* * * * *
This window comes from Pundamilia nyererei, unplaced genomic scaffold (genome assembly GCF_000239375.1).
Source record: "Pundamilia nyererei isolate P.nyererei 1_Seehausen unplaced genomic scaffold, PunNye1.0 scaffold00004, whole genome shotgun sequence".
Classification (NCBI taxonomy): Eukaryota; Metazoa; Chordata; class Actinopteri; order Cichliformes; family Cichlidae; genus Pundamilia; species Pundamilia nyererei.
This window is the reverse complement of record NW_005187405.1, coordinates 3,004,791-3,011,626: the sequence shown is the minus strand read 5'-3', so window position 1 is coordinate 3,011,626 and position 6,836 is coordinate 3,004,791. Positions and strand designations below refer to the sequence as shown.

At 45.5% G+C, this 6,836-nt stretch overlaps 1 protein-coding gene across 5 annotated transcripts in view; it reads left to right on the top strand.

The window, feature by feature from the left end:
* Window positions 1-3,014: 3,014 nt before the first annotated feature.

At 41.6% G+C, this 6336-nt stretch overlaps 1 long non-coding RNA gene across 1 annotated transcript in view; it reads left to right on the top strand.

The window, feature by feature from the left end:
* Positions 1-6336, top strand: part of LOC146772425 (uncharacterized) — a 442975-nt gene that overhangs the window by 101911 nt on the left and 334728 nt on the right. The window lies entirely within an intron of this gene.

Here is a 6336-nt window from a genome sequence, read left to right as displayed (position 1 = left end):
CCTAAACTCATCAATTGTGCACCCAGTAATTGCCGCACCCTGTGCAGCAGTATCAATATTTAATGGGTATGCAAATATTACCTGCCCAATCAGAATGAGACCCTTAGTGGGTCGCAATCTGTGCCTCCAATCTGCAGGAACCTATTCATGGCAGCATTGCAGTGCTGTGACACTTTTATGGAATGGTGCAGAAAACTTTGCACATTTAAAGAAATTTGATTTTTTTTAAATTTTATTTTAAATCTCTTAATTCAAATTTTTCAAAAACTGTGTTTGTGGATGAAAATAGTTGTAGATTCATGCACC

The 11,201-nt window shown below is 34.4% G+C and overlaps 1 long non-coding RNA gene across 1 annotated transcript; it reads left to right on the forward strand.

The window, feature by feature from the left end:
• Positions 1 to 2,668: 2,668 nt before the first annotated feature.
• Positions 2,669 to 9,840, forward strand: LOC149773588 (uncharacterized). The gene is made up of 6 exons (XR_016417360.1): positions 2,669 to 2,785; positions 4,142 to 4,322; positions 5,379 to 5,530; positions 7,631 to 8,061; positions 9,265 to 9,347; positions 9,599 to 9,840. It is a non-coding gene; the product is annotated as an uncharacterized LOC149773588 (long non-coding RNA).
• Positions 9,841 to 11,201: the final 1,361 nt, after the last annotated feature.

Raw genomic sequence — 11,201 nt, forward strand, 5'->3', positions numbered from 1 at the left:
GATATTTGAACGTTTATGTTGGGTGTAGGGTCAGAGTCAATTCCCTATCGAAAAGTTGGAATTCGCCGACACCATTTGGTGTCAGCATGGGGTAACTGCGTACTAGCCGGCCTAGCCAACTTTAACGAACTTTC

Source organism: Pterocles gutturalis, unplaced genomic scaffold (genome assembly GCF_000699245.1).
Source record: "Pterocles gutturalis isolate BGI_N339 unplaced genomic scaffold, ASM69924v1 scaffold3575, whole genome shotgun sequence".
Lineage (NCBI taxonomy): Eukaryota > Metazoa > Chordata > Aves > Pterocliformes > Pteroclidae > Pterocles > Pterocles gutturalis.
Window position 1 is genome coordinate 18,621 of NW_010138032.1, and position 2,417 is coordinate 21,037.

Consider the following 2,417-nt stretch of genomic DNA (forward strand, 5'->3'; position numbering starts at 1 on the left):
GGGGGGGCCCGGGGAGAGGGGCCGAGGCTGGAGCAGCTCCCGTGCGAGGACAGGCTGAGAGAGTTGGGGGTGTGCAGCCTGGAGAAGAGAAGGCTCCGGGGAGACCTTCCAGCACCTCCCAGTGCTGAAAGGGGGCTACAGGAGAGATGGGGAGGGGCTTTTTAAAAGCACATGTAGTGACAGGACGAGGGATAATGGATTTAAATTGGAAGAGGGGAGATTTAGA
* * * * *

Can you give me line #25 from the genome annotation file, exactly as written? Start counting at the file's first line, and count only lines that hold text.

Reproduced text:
GGGGGGGCCCGGGGAGAGGGGCCGAGGCTGGAGCAGCTCCCGTGCGAGGACAGGCTGAGAGAGTTGGGGGTGTGCAGCCTGGAGAAGAGAAGGCTCCGGGGAGACCTTCCAGCACCTCCCAGTGCTGAAAGGGGGCTACAGGAGAGATGGGGAGGGGCTTTTTAAAAGCACATGTAGTGACAGGACGAGGGATAATGGATTTAAATTGGAAGAGGGGAGATTTAGA